Hildegarde of Bingen was the youngest of 10 children. At 8 yrs old she was given to the recluse, Jutta of Sponheim, as a pupil and handmaid. As other women gathered round the recluse, their small community was incorporated as a Benedictine nunnery. In her teens Hildegarde took a vow of virginity and, when Jutta died in 1136, she was elected abbess. Later, when the community outgrew the facilities at Sponheim, it moved to Rupertsberg near Bingen.
Five years after becoming abbess, Hildegarde received a call to “proclaim and write” the visions she had been receiving for some time. After overcoming her initial reticence, Hildegarde began to write her first book, the Scivias (“Know the ways [of the Lord]”). She illustrated the work with her own drawings. She received official, if cautious, recognition from Pope Eugenius III. Among her champions were the archbishop of Mainz and Bernard of Clairvaux, to whom Hildegarde had written for counsel. Thanks to this support, she was able to write and preach without incurring the usual sanctions against female teaching.
The Scivias was followed by the Book of Life’s Merits and the Book of Divine Works. In addition, she wrote an encyclopaedia of medicine and natural science, the lives of two saints, several occasional writings, commentaries on the Gospels, the first known morality play, and a body of liturgical music that includes about seventy chants. In the midst of this intense literary activity she also found time to establish two monasteries for women, one of which, today known as the Abbey of St Hildegarde, is still thriving.
Always staunchly orthodox, despite the unconventional style and imagery of her writings, she thundered vigorously against heresy and corruption in the church “in head and members”. Concern for reform led her at the age of 60 to undertake 4 extended preaching tours. She gave sermons in cathedral cities like Cologne and Trier as well as in numerous monasteries. During her lifetime Hildegarde achieved remarkable fame as a visionary, prophet, and healer. Pilgrims thronged to her in search of miracles or spiritual counsel, and those who could not come in person wrote letters. More than three hundred of her letters survive. Among the people she wrote to were Henry II of England, Frederick Barbarossa, and Pope Eugenius III. Later generations remembered her less as an author than as an apocalyptic prophet, and especially cherished her writings on the Antichrist and the coming tribulations of the church.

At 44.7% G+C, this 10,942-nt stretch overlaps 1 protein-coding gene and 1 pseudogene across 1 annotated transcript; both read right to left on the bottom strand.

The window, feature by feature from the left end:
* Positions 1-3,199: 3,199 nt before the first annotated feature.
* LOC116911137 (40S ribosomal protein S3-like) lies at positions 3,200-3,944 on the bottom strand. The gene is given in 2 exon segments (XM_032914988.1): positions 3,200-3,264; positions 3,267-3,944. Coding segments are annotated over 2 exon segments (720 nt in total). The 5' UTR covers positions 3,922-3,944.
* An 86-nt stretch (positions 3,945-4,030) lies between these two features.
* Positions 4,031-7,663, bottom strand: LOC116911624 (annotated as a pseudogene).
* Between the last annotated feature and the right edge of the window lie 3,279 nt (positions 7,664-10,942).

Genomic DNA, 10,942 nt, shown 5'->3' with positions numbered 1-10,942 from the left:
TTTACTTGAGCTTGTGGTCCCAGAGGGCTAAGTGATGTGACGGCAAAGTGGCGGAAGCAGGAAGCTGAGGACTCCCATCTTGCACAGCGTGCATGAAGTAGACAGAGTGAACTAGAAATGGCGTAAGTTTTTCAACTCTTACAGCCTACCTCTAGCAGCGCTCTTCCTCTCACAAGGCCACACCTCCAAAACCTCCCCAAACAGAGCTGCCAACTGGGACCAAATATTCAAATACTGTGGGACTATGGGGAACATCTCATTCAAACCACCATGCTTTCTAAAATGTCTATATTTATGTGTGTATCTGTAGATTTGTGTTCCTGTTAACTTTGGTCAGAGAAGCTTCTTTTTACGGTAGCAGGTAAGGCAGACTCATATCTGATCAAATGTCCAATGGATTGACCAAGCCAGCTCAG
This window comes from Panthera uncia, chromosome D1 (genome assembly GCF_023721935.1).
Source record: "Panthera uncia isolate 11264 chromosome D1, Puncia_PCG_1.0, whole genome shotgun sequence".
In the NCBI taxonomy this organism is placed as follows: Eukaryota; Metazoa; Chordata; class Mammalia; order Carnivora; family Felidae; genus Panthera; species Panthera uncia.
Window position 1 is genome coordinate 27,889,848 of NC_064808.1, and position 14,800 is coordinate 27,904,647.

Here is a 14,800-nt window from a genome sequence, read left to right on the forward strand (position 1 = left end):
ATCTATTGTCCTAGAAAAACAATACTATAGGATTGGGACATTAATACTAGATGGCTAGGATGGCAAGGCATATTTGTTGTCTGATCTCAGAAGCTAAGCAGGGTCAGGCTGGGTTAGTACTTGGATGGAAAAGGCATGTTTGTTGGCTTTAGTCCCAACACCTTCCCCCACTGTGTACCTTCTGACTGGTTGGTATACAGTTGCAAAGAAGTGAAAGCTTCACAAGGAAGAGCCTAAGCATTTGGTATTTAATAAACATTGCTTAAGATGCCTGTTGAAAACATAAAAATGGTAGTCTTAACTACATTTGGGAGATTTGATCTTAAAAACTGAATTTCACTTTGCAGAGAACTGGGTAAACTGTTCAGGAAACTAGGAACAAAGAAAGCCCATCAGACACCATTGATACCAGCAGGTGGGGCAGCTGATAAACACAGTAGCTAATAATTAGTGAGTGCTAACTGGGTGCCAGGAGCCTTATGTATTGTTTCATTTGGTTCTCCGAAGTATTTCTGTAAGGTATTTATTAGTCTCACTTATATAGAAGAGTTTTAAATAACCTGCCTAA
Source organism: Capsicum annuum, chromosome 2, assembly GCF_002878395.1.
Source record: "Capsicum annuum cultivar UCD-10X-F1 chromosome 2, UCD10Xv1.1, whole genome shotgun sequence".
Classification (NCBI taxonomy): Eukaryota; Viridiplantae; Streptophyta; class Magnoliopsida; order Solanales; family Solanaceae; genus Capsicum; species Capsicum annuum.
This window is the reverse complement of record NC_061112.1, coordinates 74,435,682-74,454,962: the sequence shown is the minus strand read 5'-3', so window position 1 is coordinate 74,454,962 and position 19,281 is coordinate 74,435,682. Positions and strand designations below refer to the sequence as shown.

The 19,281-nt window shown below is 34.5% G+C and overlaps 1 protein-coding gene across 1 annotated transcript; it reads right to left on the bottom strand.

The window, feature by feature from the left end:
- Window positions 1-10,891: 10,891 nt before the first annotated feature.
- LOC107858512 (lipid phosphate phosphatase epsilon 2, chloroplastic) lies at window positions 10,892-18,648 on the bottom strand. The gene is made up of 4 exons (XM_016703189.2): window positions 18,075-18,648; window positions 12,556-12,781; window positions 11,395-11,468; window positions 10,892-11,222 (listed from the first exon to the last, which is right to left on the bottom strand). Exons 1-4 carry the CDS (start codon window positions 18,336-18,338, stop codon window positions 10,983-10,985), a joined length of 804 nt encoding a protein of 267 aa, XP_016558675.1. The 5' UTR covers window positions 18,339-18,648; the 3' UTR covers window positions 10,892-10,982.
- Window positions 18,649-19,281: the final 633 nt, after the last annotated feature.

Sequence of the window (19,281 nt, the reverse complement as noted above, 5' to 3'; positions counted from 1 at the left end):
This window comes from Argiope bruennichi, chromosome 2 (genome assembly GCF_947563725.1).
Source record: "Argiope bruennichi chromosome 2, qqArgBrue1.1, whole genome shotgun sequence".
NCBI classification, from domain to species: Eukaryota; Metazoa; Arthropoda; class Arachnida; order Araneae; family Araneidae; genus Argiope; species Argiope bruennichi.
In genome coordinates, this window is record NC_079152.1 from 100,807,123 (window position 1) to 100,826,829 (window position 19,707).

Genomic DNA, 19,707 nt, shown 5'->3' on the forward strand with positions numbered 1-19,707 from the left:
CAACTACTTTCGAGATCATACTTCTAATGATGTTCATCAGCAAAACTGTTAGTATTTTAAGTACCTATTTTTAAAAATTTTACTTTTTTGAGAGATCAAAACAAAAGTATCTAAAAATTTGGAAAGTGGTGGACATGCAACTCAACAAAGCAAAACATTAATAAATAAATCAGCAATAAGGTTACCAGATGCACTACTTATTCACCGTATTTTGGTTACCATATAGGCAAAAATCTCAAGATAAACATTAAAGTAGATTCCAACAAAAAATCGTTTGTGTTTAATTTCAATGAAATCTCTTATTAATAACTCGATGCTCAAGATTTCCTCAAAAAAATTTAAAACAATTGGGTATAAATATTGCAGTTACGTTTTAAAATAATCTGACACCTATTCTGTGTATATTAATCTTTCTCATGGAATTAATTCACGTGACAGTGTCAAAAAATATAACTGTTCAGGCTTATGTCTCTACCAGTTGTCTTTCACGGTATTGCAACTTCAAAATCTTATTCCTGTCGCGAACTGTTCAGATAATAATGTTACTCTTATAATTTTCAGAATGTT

Hildegarde was 81 when she died, after a life marked by chronic and often excruciating illness as well as inexhaustible energy. She immediately became the object of a cult and was widely celebrated for miracles. In recent decades both her writings and her music have been rediscovered and made more widely available. She is celebrated for her holistic theology of divine wisdom, uniting God, nature, and humanity; for her brilliant visionary language and liturgical poetry; and for a unique mode of vision that combines charismatic jubilation with prophetic indignation, the longing for social order with the quest for social justice.
BORN:1098, Bermersheim vor der Höhe, County Palatine of the Rhine (Germany), Holy Roman Empire
DIED:1179, Bingen am Rhein, County Palatine of the Rhine (Germany), Holy Roman Empire.